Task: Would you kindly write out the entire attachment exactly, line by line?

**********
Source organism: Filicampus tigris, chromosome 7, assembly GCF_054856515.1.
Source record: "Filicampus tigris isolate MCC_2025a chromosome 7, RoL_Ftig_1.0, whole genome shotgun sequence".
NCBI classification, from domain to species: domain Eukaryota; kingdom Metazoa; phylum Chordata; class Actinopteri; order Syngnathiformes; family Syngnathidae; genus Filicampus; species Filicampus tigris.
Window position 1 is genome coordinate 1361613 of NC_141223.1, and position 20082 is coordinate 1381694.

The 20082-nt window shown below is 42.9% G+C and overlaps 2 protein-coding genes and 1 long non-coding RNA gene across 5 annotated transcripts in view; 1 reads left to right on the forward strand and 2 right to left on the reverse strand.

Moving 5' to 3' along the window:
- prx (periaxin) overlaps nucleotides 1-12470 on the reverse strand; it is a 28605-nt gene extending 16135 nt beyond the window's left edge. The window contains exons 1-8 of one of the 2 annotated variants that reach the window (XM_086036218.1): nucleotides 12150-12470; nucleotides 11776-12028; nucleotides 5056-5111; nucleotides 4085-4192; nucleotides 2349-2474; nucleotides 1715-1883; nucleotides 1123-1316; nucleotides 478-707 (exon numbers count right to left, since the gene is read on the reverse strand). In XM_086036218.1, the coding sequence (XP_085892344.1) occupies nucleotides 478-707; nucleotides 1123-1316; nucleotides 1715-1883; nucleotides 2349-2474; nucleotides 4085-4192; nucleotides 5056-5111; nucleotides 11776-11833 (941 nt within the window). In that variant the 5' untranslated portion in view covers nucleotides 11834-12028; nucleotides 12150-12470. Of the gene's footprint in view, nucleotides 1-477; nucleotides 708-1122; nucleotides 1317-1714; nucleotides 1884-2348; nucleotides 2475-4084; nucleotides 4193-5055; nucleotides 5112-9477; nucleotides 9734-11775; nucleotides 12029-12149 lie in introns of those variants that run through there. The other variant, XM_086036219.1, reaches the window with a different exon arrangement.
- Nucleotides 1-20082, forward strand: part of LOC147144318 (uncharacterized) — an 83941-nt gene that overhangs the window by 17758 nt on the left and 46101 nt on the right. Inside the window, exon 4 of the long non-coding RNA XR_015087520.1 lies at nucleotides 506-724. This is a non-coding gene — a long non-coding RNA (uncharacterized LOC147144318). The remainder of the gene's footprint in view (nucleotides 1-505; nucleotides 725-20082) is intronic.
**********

Source organism: Filicampus tigris, chromosome 7, assembly GCF_054856515.1.
Source record: "Filicampus tigris isolate MCC_2025a chromosome 7, RoL_Ftig_1.0, whole genome shotgun sequence".
NCBI classification, from domain to species: domain Eukaryota; kingdom Metazoa; phylum Chordata; class Actinopteri; order Syngnathiformes; family Syngnathidae; genus Filicampus; species Filicampus tigris.
Window position 1 is genome coordinate 1361613 of NC_141223.1, and position 20082 is coordinate 1381694.

The 20082-nt window shown below is 42.9% G+C and overlaps 2 protein-coding genes and 1 long non-coding RNA gene across 5 annotated transcripts in view; 1 reads left to right on the forward strand and 2 right to left on the reverse strand.

Moving 5' to 3' along the window:
- prx (periaxin) overlaps nucleotides 1-12470 on the reverse strand; it is a 28605-nt gene extending 16135 nt beyond the window's left edge. The window contains exons 1-8 of one of the 2 annotated variants that reach the window (XM_086036218.1): nucleotides 12150-12470; nucleotides 11776-12028; nucleotides 5056-5111; nucleotides 4085-4192; nucleotides 2349-2474; nucleotides 1715-1883; nucleotides 1123-1316; nucleotides 478-707 (exon numbers count right to left, since the gene is read on the reverse strand). In XM_086036218.1, the coding sequence (XP_085892344.1) occupies nucleotides 478-707; nucleotides 1123-1316; nucleotides 1715-1883; nucleotides 2349-2474; nucleotides 4085-4192; nucleotides 5056-5111; nucleotides 11776-11833 (941 nt within the window). In that variant the 5' untranslated portion in view covers nucleotides 11834-12028; nucleotides 12150-12470. Of the gene's footprint in view, nucleotides 1-477; nucleotides 708-1122; nucleotides 1317-1714; nucleotides 1884-2348; nucleotides 2475-4084; nucleotides 4193-5055; nucleotides 5112-9477; nucleotides 9734-11775; nucleotides 12029-12149 lie in introns of those variants that run through there. The other variant, XM_086036219.1, reaches the window with a different exon arrangement.
- Nucleotides 1-20082, forward strand: part of LOC147144318 (uncharacterized) — an 83941-nt gene that overhangs the window by 17758 nt on the left and 46101 nt on the right. Inside the window, exon 4 of the long non-coding RNA XR_015087520.1 lies at nucleotides 506-724. This is a non-coding gene — a long non-coding RNA (uncharacterized LOC147144318). The remainder of the gene's footprint in view (nucleotides 1-505; nucleotides 725-20082) is intronic.